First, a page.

The Kanban Method: Is it Right for Your Business?

The kanban method is all about lean manufacturing. Though it was originally used for product manufacturing, the same philosophy can be applied to all types of businesses. It supports running a production system from start to finish, and you can use it to streamline your projects, tasks, or product creation throughout every process. Under the kanban method, collaboration and teamwork are valued above all else. While kanban is being implemented at businesses around the world, how do you know if it’s right for your business? Keep reading to learn more about the kanban method and if it’s right for your  business!

The History of Kanban

Kanban is a system that originated in Japan. The name itself means billboard in Japanese, and it’s essentially a scheduling system that resembles a signboard. It first was used by a designer at Toyota to increase manufacturing efficiency. The system itself is adapted from the track production of a factory. Now, kanban is used in all industries, not just automotive  production.

The main goal of kanban is to stop the creation of more inventory than is needed. Likewise, it also limits the excessive waste of product and materials. Under the kanban system, the company does not begin production until demand has been established. The kanban method is about more than just production. It’s about always looking for ways to improve  productivity!

Using the Kanban  Method

The backbone of the kanban method is the kanban board. You can easily visualize this board for yourself, and it forms the foundation of this productive method. Under the kanban method, you divide a board into 3 columns, each representing a stage of the workflow process. The 3 columns are requested, in progress, and done. The request column is filled with work that has been requested that needs to be done. The in progress column is for what is currently in action or currently in production. Finally, the done column is for completed projects or  products.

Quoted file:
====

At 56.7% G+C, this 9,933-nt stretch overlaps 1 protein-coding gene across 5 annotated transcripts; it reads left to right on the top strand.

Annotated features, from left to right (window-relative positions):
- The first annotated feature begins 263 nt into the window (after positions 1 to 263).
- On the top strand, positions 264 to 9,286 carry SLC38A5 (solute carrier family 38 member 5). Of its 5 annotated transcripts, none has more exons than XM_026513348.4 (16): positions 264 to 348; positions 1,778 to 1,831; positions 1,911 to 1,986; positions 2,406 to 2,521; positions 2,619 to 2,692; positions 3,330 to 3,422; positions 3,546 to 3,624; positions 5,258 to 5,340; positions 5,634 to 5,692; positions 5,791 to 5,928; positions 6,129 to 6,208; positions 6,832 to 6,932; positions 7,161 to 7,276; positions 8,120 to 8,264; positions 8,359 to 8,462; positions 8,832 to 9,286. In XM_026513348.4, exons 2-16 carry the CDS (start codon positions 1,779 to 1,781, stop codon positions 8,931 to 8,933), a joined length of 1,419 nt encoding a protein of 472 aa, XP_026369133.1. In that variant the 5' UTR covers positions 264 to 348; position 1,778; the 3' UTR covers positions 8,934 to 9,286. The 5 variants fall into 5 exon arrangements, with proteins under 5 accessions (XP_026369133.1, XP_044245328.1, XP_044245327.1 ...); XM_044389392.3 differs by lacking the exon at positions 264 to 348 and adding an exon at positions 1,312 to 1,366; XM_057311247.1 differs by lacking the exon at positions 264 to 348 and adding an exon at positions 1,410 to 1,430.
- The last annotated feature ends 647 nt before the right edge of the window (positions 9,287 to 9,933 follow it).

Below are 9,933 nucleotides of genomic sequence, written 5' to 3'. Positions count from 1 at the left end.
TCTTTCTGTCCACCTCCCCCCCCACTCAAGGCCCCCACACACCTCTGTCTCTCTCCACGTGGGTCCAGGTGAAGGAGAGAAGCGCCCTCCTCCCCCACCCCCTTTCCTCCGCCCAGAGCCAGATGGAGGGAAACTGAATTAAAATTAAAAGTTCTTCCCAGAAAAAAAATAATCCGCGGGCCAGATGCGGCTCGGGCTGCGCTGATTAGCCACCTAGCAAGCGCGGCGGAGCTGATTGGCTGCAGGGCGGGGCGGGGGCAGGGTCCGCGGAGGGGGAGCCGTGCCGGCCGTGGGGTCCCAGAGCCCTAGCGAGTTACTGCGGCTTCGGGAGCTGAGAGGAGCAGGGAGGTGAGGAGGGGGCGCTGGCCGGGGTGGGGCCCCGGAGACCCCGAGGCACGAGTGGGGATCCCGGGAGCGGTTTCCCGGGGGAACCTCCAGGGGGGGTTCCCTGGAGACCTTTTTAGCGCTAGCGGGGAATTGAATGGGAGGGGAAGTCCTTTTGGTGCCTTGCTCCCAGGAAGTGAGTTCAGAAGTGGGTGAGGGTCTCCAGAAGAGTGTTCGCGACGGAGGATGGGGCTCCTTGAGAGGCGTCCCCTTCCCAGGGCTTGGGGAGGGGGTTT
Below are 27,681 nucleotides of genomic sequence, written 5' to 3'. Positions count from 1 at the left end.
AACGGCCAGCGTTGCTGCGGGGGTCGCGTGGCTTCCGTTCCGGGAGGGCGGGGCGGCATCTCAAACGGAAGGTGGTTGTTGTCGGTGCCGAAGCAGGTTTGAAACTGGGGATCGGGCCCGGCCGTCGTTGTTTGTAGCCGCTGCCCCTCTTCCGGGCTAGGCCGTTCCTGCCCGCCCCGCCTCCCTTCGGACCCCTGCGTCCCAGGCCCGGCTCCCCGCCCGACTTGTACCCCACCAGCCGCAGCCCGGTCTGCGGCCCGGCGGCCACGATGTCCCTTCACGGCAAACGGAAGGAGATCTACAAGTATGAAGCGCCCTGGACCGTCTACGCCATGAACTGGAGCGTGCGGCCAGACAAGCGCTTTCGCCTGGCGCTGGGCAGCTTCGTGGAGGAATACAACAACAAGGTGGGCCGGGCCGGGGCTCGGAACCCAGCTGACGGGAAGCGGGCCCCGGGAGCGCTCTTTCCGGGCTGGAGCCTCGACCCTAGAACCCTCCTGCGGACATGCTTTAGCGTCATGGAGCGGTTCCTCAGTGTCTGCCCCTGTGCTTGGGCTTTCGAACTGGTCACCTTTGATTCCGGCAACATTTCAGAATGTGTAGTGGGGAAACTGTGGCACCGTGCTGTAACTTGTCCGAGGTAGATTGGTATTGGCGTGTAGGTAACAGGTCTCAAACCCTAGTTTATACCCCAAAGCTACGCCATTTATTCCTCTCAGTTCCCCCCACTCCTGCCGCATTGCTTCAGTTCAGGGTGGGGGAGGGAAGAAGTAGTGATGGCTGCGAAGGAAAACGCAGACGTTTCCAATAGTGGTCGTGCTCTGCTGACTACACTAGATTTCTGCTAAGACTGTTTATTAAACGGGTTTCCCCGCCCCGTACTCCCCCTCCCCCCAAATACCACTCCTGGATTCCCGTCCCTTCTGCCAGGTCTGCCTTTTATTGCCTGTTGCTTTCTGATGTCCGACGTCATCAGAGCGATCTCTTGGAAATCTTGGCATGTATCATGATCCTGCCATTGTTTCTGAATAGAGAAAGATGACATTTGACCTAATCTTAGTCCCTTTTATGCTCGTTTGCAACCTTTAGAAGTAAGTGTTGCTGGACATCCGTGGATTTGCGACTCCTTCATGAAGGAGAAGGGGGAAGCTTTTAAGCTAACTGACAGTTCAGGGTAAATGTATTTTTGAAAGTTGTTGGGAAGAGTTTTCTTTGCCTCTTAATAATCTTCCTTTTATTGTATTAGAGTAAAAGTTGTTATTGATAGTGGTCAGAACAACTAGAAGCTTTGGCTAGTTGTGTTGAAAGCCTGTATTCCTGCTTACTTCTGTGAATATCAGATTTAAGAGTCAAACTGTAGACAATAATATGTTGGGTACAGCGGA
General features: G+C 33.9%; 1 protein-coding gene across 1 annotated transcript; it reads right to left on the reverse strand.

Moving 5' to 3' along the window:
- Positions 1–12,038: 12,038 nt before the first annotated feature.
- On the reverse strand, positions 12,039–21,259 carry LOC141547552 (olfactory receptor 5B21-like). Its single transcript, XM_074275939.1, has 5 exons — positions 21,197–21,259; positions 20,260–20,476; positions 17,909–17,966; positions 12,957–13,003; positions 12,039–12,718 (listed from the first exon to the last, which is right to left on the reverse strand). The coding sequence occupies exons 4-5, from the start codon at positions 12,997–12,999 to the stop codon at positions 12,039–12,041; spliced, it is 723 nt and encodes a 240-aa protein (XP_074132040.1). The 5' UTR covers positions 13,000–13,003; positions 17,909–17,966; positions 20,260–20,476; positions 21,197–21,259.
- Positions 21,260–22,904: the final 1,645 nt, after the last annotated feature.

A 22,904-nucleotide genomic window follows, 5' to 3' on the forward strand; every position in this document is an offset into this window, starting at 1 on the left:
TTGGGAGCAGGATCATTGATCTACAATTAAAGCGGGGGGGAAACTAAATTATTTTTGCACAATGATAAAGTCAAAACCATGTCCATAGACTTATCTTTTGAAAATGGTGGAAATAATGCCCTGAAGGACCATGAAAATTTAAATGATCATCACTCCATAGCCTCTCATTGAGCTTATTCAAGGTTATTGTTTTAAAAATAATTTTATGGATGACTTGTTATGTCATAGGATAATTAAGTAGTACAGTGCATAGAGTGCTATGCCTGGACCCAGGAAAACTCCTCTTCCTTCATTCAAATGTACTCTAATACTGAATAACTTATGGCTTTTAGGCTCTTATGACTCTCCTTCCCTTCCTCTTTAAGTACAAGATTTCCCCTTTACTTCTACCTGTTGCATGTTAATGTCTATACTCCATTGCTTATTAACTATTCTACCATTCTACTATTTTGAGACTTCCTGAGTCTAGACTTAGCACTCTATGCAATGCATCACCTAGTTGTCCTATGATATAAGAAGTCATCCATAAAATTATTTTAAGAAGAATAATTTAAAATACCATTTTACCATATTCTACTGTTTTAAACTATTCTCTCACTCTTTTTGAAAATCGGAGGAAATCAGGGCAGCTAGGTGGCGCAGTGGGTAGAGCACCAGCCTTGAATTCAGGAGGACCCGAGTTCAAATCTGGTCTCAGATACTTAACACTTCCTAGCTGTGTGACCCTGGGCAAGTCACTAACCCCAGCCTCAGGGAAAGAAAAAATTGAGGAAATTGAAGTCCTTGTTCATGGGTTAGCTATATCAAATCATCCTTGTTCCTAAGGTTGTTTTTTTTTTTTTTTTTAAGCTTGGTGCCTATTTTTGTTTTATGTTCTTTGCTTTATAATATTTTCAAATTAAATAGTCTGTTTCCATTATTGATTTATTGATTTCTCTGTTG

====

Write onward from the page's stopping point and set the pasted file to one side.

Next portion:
So what makes the kanban method different? One of the key components is limiting what’s featured in the progress column. The point is to focus on only a few tasks or projects at once, not everything that’s in the requested column. This helps keep teams from feeling overworked and overwhelmed. As soon as a project or task moves from in progress to done, another high-priority task can move from the requested column. Under this method, it’s easy to see where there are existing problems in your system. You’ll learn about collaborative processes between teams and the growth of your requested  projects.

Is Kanban Right for Your  Business?

Now that you understand the kanban method, it’s time to discuss if it’s right for your business. While the kanban method is valuable for planning complex tasks and projects, it might not be the right choice for your business. Ask yourself if your business struggles with any of the  following:

  • Low levels of production
  • Employee overwhelm or burn out
  • Lack of collaboration between teams
  • Failure to meet deadlines

If your business is struggling with anything on the list above, the kanban method might be a smart choice for you. By streamlining production to only the most important in-progress projects, you limit waste and unnecessary resources. Your employees will be better able to meet new challenges and perform at their highest level. This is good new to your clients or customers who expect deadlines to be met and a certain level of service or  value.

The kanban method is here to stay and with good reason. Having a kanban board of your own is a great way to learn more about the success of your production strategy. It’s good to always find new ways to improve. Are you ready to embrace the kanban method and it’s ever-improving  philosophy?

All opinions expressed on USDR are those of the author and not necessarily those of US Daily Review.